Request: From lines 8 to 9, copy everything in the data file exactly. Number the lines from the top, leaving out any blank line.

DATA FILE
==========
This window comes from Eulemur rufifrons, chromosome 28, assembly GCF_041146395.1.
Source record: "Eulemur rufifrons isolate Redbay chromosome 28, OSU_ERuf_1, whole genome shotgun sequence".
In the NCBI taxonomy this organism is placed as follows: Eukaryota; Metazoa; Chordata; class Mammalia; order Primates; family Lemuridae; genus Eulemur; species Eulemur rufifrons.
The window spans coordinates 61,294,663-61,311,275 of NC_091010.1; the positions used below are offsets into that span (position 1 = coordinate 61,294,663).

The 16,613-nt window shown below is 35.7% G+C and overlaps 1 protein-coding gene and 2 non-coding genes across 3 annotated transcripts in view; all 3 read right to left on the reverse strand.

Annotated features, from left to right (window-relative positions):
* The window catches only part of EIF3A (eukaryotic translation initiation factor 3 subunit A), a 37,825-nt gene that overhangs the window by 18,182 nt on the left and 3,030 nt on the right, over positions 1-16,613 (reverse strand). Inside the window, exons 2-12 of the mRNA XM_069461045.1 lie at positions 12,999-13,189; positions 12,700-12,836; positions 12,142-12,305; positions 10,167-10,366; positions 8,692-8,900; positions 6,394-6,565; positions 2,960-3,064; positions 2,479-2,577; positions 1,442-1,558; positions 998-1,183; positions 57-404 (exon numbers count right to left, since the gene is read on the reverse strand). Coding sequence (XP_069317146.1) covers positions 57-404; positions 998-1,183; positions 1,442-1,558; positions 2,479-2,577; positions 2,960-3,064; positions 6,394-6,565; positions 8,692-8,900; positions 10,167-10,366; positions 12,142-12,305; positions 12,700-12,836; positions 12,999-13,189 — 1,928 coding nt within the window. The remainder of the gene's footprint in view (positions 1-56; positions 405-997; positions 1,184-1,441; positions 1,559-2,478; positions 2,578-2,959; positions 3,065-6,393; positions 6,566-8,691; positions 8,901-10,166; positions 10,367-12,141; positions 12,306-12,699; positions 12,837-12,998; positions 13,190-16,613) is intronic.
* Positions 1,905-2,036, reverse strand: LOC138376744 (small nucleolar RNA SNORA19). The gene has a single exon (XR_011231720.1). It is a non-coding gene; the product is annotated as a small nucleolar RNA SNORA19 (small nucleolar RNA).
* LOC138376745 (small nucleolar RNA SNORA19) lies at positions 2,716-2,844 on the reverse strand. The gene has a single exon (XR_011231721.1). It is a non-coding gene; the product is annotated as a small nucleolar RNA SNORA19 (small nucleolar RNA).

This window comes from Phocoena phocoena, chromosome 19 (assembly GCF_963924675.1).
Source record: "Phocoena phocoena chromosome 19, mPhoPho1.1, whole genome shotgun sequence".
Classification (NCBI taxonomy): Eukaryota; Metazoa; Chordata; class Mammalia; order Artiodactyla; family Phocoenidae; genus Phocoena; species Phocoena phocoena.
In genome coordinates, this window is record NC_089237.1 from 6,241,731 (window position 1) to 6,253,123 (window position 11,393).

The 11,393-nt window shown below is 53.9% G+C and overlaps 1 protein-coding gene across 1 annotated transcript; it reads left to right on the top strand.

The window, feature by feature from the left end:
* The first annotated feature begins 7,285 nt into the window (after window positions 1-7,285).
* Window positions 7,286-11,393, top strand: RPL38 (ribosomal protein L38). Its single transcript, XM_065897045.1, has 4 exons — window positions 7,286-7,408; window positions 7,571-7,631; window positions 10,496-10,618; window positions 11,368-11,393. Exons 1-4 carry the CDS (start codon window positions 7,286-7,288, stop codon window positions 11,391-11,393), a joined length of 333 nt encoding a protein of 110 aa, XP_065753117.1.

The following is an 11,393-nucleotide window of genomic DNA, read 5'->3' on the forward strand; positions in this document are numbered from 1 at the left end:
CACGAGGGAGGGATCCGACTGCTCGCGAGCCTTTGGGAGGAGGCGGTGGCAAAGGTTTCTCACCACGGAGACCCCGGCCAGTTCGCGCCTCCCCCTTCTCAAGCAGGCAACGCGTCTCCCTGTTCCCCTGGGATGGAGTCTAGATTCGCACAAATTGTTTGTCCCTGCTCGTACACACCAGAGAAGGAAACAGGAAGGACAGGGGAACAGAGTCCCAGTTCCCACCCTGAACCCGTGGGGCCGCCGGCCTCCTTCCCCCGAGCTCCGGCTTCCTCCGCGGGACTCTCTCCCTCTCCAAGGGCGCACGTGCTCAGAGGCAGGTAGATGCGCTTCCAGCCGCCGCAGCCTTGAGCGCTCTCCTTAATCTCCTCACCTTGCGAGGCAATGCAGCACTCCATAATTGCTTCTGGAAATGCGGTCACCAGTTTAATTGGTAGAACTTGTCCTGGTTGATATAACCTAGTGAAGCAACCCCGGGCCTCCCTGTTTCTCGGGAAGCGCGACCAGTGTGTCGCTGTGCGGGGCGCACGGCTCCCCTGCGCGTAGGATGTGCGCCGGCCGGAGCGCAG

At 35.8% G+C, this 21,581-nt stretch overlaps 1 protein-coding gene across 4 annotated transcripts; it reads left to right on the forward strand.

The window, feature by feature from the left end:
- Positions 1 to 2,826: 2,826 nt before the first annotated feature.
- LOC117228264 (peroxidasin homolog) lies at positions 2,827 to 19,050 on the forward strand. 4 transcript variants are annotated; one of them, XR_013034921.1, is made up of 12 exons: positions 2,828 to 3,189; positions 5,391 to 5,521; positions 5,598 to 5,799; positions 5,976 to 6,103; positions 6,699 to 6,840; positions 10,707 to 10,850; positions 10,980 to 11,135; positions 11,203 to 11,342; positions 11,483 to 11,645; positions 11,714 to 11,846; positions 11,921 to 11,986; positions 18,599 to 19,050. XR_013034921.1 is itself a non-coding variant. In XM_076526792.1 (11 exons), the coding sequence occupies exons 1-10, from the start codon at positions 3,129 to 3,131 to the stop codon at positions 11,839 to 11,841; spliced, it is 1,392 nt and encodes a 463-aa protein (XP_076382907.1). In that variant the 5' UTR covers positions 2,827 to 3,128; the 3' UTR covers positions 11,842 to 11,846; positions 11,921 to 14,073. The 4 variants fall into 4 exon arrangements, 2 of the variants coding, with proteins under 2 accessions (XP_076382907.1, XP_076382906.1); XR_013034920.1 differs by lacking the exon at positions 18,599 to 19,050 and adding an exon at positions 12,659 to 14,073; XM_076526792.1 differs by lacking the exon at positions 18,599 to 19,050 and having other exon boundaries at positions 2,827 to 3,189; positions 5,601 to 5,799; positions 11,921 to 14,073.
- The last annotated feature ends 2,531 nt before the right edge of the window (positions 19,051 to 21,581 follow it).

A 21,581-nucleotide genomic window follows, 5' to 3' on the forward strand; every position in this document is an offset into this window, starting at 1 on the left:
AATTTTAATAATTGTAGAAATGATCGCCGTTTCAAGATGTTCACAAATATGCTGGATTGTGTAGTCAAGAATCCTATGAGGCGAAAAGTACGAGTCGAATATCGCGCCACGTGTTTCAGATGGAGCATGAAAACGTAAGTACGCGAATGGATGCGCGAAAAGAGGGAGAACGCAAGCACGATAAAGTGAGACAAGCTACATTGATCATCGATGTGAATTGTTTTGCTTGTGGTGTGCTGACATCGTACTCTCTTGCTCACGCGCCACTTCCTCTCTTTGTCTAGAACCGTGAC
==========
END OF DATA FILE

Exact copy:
* Positions 1,905-2,036, reverse strand: LOC138376744 (small nucleolar RNA SNORA19). The gene has a single exon (XR_011231720.1). It is a non-coding gene; the product is annotated as a small nucleolar RNA SNORA19 (small nucleolar RNA).
* LOC138376745 (small nucleolar RNA SNORA19) lies at positions 2,716-2,844 on the reverse strand. The gene has a single exon (XR_011231721.1). It is a non-coding gene; the product is annotated as a small nucleolar RNA SNORA19 (small nucleolar RNA).